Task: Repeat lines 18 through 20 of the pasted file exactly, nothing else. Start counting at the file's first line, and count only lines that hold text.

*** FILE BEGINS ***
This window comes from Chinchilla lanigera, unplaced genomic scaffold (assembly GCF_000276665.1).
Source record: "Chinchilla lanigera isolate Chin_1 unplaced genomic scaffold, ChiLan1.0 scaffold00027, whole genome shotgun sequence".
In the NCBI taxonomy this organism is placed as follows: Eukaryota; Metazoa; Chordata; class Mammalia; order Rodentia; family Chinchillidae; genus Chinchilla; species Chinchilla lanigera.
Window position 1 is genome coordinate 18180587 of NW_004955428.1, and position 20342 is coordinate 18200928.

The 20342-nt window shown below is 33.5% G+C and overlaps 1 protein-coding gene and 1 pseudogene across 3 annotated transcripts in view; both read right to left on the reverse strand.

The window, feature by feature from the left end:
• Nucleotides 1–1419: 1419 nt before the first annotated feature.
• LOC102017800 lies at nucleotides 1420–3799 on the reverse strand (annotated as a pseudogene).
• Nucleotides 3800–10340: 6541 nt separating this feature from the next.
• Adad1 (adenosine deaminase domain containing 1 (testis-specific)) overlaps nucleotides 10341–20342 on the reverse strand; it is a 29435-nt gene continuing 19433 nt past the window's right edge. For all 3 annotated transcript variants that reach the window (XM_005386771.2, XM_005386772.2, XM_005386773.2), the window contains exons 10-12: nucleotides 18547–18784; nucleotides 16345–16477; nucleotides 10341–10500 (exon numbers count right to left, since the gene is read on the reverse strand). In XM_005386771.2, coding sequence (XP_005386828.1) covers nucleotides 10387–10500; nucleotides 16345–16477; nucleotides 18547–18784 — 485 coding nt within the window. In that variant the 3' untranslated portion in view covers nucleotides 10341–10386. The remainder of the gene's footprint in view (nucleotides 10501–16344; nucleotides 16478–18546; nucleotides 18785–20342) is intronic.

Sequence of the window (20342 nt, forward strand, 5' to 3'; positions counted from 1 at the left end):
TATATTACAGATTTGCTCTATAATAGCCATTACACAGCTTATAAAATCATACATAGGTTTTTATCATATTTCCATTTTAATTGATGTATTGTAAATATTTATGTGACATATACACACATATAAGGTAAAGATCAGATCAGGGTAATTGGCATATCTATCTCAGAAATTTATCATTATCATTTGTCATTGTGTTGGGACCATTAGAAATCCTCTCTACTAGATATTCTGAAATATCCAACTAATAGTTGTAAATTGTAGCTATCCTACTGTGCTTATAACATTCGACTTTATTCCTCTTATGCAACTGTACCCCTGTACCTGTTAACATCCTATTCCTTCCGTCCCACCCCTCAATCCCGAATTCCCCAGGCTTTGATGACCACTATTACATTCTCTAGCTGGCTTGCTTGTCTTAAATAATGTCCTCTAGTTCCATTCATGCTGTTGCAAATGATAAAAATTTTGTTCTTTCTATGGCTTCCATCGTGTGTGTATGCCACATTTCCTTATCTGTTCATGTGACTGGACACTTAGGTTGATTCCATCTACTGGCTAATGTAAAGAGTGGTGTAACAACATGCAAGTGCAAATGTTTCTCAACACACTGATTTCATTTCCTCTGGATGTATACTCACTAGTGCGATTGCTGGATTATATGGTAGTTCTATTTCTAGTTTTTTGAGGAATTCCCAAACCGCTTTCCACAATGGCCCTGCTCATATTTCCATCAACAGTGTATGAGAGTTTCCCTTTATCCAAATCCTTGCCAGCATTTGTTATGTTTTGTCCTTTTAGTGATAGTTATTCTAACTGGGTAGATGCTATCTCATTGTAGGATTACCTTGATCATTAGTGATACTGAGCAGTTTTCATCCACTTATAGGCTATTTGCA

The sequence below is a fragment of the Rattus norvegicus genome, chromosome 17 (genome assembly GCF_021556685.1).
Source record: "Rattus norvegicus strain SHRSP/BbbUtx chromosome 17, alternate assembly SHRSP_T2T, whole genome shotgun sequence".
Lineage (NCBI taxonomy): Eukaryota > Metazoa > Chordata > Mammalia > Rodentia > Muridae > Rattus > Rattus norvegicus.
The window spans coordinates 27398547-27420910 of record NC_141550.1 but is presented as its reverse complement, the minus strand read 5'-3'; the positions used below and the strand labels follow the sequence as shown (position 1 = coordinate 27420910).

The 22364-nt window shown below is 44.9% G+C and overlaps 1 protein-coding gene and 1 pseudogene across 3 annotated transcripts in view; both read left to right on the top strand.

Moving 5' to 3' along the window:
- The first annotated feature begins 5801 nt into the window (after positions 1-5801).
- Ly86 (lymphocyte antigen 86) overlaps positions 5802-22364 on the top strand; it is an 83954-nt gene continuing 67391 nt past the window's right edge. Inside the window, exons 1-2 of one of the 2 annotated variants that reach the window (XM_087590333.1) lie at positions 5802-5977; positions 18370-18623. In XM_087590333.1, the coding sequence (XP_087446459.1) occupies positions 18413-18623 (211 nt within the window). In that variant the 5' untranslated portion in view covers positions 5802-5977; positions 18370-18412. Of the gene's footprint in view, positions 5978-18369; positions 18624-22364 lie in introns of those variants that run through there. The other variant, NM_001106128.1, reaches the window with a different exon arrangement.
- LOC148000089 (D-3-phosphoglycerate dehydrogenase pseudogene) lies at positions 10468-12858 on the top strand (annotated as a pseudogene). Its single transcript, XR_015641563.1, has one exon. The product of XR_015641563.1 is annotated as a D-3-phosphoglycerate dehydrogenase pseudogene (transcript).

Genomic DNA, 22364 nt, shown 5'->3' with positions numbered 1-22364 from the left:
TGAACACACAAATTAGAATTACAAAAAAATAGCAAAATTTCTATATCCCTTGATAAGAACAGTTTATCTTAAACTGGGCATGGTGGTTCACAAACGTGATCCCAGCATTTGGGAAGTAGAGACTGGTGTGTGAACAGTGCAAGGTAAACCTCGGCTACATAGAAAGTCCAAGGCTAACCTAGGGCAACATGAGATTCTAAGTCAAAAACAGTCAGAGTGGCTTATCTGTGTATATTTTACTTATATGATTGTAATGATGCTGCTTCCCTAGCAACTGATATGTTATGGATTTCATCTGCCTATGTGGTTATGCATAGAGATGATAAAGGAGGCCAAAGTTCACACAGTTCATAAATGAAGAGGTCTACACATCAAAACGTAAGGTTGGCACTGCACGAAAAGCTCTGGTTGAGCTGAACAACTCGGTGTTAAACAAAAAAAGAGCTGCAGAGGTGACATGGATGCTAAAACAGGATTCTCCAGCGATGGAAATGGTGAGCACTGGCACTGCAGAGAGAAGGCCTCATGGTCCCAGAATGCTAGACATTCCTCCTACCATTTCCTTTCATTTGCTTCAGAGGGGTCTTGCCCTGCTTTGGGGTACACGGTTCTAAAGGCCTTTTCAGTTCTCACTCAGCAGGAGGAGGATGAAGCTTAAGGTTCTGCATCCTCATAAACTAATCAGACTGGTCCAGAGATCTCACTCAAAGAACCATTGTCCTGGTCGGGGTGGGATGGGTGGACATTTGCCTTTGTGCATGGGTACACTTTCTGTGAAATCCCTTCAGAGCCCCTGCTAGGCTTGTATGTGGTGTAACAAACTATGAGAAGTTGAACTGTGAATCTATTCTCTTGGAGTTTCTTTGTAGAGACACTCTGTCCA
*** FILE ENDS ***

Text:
Moving 5' to 3' along the window:
- The first annotated feature begins 5801 nt into the window (after positions 1-5801).
- Ly86 (lymphocyte antigen 86) overlaps positions 5802-22364 on the top strand; it is an 83954-nt gene continuing 67391 nt past the window's right edge. Inside the window, exons 1-2 of one of the 2 annotated variants that reach the window (XM_087590333.1) lie at positions 5802-5977; positions 18370-18623. In XM_087590333.1, the coding sequence (XP_087446459.1) occupies positions 18413-18623 (211 nt within the window). In that variant the 5' untranslated portion in view covers positions 5802-5977; positions 18370-18412. Of the gene's footprint in view, positions 5978-18369; positions 18624-22364 lie in introns of those variants that run through there. The other variant, NM_001106128.1, reaches the window with a different exon arrangement.